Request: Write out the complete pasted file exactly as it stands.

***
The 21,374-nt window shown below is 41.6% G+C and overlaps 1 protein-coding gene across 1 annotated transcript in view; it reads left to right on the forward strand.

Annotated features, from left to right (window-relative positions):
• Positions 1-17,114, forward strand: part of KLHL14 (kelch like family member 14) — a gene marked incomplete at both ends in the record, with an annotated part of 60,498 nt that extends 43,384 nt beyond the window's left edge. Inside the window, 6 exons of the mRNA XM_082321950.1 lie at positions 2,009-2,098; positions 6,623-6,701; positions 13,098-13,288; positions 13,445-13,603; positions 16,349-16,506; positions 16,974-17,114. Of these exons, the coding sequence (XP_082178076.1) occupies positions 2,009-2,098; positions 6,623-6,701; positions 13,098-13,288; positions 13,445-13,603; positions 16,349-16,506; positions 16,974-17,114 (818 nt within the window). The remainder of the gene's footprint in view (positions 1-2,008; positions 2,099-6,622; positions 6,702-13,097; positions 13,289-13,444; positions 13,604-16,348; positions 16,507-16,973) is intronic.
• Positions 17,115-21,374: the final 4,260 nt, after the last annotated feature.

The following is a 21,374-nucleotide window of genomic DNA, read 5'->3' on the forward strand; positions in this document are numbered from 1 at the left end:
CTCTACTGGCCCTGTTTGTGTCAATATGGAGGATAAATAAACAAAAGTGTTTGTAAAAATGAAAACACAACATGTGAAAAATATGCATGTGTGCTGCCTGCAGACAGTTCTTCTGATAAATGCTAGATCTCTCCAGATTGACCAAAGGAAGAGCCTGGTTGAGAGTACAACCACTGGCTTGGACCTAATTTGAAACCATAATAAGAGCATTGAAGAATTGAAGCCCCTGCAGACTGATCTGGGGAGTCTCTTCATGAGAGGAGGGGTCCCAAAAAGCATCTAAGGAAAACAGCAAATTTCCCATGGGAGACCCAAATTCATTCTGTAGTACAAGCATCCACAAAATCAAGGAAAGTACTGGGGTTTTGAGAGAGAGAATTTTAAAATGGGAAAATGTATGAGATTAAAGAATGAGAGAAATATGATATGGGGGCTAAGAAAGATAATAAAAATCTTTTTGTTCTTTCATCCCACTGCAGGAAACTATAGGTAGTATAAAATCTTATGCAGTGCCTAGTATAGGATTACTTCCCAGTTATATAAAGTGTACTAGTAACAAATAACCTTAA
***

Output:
The 21,374-nt window shown below is 41.6% G+C and overlaps 1 protein-coding gene across 1 annotated transcript in view; it reads left to right on the forward strand.

Annotated features, from left to right (window-relative positions):
• Positions 1-17,114, forward strand: part of KLHL14 (kelch like family member 14) — a gene marked incomplete at both ends in the record, with an annotated part of 60,498 nt that extends 43,384 nt beyond the window's left edge. Inside the window, 6 exons of the mRNA XM_082321950.1 lie at positions 2,009-2,098; positions 6,623-6,701; positions 13,098-13,288; positions 13,445-13,603; positions 16,349-16,506; positions 16,974-17,114. Of these exons, the coding sequence (XP_082178076.1) occupies positions 2,009-2,098; positions 6,623-6,701; positions 13,098-13,288; positions 13,445-13,603; positions 16,349-16,506; positions 16,974-17,114 (818 nt within the window). The remainder of the gene's footprint in view (positions 1-2,008; positions 2,099-6,622; positions 6,702-13,097; positions 13,289-13,444; positions 13,604-16,348; positions 16,507-16,973) is intronic.
• Positions 17,115-21,374: the final 4,260 nt, after the last annotated feature.

The following is a 21,374-nucleotide window of genomic DNA, read 5'->3' on the forward strand; positions in this document are numbered from 1 at the left end:
CTCTACTGGCCCTGTTTGTGTCAATATGGAGGATAAATAAACAAAAGTGTTTGTAAAAATGAAAACACAACATGTGAAAAATATGCATGTGTGCTGCCTGCAGACAGTTCTTCTGATAAATGCTAGATCTCTCCAGATTGACCAAAGGAAGAGCCTGGTTGAGAGTACAACCACTGGCTTGGACCTAATTTGAAACCATAATAAGAGCATTGAAGAATTGAAGCCCCTGCAGACTGATCTGGGGAGTCTCTTCATGAGAGGAGGGGTCCCAAAAAGCATCTAAGGAAAACAGCAAATTTCCCATGGGAGACCCAAATTCATTCTGTAGTACAAGCATCCACAAAATCAAGGAAAGTACTGGGGTTTTGAGAGAGAGAATTTTAAAATGGGAAAATGTATGAGATTAAAGAATGAGAGAAATATGATATGGGGGCTAAGAAAGATAATAAAAATCTTTTTGTTCTTTCATCCCACTGCAGGAAACTATAGGTAGTATAAAATCTTATGCAGTGCCTAGTATAGGATTACTTCCCAGTTATATAAAGTGTACTAGTAACAAATAACCTTAA